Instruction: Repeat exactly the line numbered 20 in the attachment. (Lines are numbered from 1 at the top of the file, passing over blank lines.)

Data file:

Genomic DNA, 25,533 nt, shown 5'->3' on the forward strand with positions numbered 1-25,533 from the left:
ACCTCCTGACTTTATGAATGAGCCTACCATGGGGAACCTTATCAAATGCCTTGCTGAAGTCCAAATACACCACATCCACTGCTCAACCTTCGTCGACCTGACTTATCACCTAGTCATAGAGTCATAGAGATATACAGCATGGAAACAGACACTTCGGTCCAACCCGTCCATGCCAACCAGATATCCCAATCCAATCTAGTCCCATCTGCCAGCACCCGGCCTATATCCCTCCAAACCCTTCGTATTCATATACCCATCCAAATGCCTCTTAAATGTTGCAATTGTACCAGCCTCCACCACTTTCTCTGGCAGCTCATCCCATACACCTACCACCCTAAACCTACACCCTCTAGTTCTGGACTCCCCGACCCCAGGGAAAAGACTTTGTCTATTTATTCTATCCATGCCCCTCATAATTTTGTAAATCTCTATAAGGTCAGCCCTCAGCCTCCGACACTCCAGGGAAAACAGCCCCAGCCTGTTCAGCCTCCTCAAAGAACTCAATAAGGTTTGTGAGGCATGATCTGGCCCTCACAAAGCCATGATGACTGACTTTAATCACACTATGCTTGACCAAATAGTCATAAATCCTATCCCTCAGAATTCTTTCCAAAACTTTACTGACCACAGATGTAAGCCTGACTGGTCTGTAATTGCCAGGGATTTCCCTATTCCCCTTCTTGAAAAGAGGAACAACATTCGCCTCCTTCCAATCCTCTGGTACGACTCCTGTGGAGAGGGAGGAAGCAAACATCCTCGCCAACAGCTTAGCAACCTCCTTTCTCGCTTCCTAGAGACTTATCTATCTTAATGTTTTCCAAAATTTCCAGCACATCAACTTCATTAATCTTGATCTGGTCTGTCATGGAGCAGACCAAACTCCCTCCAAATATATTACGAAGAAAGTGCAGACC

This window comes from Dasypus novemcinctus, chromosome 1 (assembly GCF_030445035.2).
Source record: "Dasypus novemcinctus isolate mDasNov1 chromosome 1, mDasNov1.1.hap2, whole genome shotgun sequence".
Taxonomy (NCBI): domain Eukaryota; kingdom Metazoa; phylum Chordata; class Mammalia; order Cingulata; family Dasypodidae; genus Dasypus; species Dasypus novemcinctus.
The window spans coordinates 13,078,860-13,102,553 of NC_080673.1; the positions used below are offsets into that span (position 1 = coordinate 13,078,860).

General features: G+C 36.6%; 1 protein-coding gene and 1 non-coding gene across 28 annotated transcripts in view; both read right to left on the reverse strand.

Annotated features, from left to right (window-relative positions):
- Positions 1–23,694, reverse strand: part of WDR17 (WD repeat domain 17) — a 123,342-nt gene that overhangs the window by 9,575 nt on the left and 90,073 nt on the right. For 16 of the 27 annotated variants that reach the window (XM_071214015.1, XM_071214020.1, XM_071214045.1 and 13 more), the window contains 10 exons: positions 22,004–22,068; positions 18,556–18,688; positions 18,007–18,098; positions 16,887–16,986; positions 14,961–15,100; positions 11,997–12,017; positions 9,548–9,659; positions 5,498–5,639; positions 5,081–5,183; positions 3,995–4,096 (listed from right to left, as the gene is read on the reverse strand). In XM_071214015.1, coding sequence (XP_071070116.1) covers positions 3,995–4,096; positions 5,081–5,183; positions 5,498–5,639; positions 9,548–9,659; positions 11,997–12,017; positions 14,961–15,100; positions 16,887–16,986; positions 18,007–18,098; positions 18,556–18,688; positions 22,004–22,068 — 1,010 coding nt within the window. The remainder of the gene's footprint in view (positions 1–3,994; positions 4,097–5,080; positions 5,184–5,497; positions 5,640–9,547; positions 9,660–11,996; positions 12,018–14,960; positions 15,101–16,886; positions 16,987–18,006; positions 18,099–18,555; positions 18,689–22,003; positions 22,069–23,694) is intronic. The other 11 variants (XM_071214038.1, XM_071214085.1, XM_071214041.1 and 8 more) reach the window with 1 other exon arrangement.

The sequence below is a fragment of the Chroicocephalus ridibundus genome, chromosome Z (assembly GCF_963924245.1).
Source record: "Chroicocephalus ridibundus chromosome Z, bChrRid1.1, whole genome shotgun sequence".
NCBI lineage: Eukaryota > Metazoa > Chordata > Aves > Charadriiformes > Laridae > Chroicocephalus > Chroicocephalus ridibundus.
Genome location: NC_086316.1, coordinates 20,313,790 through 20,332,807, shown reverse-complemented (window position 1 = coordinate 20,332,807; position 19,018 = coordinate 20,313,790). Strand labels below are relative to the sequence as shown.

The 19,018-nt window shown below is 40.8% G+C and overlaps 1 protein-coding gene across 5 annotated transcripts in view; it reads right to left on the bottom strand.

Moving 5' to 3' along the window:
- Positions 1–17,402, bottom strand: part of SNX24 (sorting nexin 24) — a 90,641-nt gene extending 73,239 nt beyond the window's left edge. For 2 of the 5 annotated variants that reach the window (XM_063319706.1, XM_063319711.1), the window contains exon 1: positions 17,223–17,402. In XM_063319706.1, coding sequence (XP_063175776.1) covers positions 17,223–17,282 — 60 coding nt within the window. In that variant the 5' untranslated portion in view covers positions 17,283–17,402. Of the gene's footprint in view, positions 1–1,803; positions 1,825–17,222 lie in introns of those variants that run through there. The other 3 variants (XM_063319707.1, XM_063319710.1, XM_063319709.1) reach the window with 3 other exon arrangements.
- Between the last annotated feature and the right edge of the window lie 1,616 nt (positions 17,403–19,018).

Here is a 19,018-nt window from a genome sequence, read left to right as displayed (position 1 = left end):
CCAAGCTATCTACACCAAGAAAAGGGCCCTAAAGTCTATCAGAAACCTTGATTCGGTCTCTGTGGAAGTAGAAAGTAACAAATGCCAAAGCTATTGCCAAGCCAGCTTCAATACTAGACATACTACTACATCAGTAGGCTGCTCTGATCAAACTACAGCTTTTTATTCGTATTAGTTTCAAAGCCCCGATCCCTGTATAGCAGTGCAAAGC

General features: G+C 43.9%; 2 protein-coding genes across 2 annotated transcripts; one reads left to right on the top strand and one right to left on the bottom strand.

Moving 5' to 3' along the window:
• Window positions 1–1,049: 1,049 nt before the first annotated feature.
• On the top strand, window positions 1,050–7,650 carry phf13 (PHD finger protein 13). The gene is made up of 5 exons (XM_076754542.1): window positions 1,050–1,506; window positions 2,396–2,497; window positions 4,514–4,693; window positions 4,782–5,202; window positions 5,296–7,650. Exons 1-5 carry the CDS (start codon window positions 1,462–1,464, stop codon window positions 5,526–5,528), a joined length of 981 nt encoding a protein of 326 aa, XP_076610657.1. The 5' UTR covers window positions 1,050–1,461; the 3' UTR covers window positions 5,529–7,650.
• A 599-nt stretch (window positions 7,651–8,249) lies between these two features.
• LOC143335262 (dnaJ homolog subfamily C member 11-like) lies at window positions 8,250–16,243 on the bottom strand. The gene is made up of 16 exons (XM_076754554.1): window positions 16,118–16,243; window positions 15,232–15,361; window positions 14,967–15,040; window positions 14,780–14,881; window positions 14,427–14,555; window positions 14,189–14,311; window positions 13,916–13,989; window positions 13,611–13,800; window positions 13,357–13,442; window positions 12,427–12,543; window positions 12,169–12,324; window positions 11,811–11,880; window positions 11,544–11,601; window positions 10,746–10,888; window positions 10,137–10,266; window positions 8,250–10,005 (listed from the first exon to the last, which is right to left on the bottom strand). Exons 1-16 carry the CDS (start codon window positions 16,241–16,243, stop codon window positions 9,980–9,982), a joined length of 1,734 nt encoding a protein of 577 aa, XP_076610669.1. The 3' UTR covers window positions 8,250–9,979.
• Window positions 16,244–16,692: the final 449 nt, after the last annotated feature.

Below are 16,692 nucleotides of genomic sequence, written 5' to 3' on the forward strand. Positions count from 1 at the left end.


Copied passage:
General features: G+C 43.9%; 2 protein-coding genes across 2 annotated transcripts; one reads left to right on the top strand and one right to left on the bottom strand.